If she's not at her computer working on the next book, you'll find her browsing antiques shops, reading on the front porch of her Colorado home or walking her dogs in the nearby Rio Grande National Forest. Visit her on-line at judythemorgan.com or judythewriter.com You can also connect on FB, Twitter and Goodreads.
If you buy a new print edition of this book (or purchased one in the past), you can buy the Kindle Edition for FREE. Print edition purchase must be sold by Amazon. Learn more.
For thousands of qualifying books, your past, present, and future print-edition purchases now lets you buy the Kindle edition for $2.99 or less. (Textbooks available for $9.99 or less.)
If you are a seller for this product, would you like to suggest updates through seller support?
Top Customer Reviews
This is a "contemporary historical" novel set in the Vietnam and post-Vietnam eras. If you were a product of the turbulent sixties, like heroine Lillian Reed, this book will be more to you than a romance novel with a strong women's fiction slant.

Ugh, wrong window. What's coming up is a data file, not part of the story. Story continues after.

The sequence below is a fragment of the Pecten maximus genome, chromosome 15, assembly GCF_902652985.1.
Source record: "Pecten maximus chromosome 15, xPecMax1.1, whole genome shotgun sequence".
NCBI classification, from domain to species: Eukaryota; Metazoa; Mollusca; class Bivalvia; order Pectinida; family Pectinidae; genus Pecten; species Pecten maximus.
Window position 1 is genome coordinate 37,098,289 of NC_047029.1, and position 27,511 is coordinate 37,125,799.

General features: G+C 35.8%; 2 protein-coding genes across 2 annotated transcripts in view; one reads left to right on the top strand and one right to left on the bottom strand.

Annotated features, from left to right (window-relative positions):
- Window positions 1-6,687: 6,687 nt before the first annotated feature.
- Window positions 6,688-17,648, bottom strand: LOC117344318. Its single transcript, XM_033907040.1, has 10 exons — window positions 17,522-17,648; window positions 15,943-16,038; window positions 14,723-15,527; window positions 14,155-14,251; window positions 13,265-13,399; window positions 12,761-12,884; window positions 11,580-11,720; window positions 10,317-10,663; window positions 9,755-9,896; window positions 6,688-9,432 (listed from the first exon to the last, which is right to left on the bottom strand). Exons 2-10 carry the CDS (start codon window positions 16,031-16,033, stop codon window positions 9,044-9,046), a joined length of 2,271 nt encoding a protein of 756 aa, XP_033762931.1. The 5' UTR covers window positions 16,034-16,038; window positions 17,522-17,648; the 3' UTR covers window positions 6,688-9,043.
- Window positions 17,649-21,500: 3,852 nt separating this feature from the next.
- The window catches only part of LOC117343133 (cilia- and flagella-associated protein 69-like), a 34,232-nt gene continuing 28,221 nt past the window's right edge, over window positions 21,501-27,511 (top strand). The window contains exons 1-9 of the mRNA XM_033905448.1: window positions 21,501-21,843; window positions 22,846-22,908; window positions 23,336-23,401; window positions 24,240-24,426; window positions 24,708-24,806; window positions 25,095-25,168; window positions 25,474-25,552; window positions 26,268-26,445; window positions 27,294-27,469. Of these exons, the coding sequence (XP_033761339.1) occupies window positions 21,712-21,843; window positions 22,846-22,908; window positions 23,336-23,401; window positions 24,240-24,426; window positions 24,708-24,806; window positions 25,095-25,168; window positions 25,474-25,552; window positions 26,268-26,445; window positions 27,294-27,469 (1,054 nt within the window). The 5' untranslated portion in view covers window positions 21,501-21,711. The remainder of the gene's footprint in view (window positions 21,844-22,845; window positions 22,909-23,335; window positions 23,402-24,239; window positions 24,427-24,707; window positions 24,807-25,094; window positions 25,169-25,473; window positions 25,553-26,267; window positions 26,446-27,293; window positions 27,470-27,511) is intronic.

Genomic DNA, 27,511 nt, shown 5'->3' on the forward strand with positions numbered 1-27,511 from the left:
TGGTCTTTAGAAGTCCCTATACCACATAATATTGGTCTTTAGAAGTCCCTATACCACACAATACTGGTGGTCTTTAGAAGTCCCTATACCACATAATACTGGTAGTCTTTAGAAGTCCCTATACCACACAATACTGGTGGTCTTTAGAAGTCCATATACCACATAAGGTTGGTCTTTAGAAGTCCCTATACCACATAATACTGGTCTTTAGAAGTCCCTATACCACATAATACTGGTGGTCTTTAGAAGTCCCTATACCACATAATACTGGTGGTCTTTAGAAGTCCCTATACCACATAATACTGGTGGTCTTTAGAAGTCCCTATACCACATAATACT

Lily has feminist ideals, but, nonetheless, she is the virtuous daughter of a minister. Her life is changed when she falls in love with Green Beret Major Alex Cabot.
When Alex becomes MIA in Vietnam, Lily faces life as an unwed mother. Scared and alone, she did what she thought best to shield her child from the stigma of illegitimacy as it was viewed during that era.
Poor Lily should have heeded the words of Sir Walter Scott: "Oh, what a tangled web we weave when first we practice to deceive." (I'll confess that was one of my mother's favorite aphorisms. If I heard it once, I heard it a thousand times, and it probably accounts for my strict adherence to honesty in all matters.)
Strong characterization and a hero worthy of that label people this twining plot of lies and deception. Although at times I wanted to shake Lily and shout, "Just tell the truth," I understand why she acted in the way she did -- she was a product of her generation and the mores of the near past. Alex is wonderful. I mean what woman doesn't love a man who clings to the memory of the love of his life?